Not to be jealous, and to welcome...


Senior Member
The following paragraph is from Vanity Fair by W. M. Thackeray.
Seeing the evident partiality of Miss Crawley for the new governess, how good it was of Mrs. Bute Crawley not to be jealous, and to welcome the young lady to the Rectory, and not only her, but Rawdon Crawley, her husband’s rival in the Old Maid’s five per cents! They became very fond of each other’s society, Mrs. Crawley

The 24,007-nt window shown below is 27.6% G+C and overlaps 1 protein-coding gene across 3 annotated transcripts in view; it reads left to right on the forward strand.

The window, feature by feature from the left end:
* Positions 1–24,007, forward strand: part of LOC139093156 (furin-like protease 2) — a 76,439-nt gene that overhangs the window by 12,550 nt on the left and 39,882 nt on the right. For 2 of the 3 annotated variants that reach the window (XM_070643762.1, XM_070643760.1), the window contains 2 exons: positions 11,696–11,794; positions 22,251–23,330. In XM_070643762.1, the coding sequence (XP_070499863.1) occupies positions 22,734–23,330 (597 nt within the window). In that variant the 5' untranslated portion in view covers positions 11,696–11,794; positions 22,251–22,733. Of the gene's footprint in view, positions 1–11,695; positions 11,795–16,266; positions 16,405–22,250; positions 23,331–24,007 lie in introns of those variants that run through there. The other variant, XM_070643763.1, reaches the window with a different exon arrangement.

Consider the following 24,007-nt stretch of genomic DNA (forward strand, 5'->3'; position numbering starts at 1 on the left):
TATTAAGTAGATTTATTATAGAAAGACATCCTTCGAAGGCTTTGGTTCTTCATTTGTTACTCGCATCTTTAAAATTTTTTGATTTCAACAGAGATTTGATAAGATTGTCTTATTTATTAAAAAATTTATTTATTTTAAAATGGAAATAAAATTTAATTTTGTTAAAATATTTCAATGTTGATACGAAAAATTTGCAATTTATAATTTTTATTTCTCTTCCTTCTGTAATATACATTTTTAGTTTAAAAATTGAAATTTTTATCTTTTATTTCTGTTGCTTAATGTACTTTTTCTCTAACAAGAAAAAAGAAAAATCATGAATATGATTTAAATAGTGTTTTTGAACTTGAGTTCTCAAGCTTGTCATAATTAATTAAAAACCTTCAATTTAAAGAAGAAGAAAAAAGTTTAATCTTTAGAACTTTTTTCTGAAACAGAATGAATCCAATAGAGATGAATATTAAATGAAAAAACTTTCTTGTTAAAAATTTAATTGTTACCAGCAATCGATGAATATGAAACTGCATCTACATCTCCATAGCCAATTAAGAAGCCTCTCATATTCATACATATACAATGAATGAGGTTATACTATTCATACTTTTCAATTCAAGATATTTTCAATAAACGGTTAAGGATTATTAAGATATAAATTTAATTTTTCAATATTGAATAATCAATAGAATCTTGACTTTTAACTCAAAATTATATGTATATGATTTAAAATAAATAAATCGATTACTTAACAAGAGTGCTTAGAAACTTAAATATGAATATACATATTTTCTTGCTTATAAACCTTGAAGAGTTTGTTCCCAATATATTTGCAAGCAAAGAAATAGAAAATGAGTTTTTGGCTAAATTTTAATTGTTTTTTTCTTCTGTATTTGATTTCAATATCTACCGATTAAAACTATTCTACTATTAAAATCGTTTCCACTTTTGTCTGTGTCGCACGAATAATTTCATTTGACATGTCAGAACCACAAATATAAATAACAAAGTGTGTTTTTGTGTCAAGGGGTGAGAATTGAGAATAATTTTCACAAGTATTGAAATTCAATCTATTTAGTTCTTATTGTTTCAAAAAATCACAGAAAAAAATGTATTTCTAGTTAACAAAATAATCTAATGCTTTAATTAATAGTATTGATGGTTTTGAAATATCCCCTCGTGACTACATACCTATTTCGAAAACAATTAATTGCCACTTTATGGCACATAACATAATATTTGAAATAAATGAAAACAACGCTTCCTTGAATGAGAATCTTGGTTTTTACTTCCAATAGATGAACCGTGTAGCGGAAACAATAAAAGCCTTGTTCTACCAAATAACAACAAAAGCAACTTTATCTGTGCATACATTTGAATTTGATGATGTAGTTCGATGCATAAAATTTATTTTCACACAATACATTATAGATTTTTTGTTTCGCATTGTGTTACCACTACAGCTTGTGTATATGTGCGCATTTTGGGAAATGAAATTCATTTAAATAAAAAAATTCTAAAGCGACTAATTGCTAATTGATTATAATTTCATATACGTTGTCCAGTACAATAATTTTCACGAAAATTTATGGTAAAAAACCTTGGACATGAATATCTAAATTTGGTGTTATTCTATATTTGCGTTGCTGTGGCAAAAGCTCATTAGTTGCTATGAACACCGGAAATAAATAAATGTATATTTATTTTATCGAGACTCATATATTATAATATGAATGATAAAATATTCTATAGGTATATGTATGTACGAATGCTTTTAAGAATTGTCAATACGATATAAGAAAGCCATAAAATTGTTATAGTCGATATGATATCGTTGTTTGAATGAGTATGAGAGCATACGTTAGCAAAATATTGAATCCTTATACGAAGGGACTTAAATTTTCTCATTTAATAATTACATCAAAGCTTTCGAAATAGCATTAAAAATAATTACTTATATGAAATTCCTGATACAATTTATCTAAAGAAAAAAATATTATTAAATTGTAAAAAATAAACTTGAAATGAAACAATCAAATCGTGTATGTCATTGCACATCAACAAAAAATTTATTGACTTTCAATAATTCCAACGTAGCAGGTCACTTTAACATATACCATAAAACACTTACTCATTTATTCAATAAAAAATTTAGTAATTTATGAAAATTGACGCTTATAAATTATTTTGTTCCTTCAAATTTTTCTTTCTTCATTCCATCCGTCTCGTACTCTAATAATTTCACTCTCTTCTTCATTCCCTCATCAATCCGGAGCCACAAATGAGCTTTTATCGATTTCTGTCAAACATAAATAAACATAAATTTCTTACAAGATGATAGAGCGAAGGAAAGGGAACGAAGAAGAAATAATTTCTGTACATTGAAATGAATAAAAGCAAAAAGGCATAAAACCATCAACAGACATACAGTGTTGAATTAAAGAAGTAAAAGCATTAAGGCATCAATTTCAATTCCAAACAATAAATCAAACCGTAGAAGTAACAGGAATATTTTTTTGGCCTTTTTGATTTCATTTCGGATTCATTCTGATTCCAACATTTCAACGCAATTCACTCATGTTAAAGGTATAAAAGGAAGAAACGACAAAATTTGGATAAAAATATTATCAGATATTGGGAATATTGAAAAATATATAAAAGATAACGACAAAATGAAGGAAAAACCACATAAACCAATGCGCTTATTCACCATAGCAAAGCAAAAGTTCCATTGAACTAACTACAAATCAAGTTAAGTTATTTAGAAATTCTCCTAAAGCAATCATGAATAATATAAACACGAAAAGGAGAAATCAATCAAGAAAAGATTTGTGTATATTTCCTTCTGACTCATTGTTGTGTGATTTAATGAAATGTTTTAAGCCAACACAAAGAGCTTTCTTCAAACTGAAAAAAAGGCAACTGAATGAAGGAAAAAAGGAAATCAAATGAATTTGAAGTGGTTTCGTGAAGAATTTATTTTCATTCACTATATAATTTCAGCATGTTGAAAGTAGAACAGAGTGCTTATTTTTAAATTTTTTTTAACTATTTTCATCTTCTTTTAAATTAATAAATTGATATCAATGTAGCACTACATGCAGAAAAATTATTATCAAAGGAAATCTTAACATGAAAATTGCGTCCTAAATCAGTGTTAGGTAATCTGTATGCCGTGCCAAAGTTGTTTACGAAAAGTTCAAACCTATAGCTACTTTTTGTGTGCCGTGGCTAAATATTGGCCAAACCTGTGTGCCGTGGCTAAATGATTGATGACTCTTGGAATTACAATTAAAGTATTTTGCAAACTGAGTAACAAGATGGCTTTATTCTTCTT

and her nephew.
What does the blue part mean? Does it mean 'who did not want to seem/be jealous'?
  • wandle

    Senior Member
    English - British
    It means Mrs. Bute Crawley was good not to be jealous: the fact that she showed no jealousy was good behaviour on her part.
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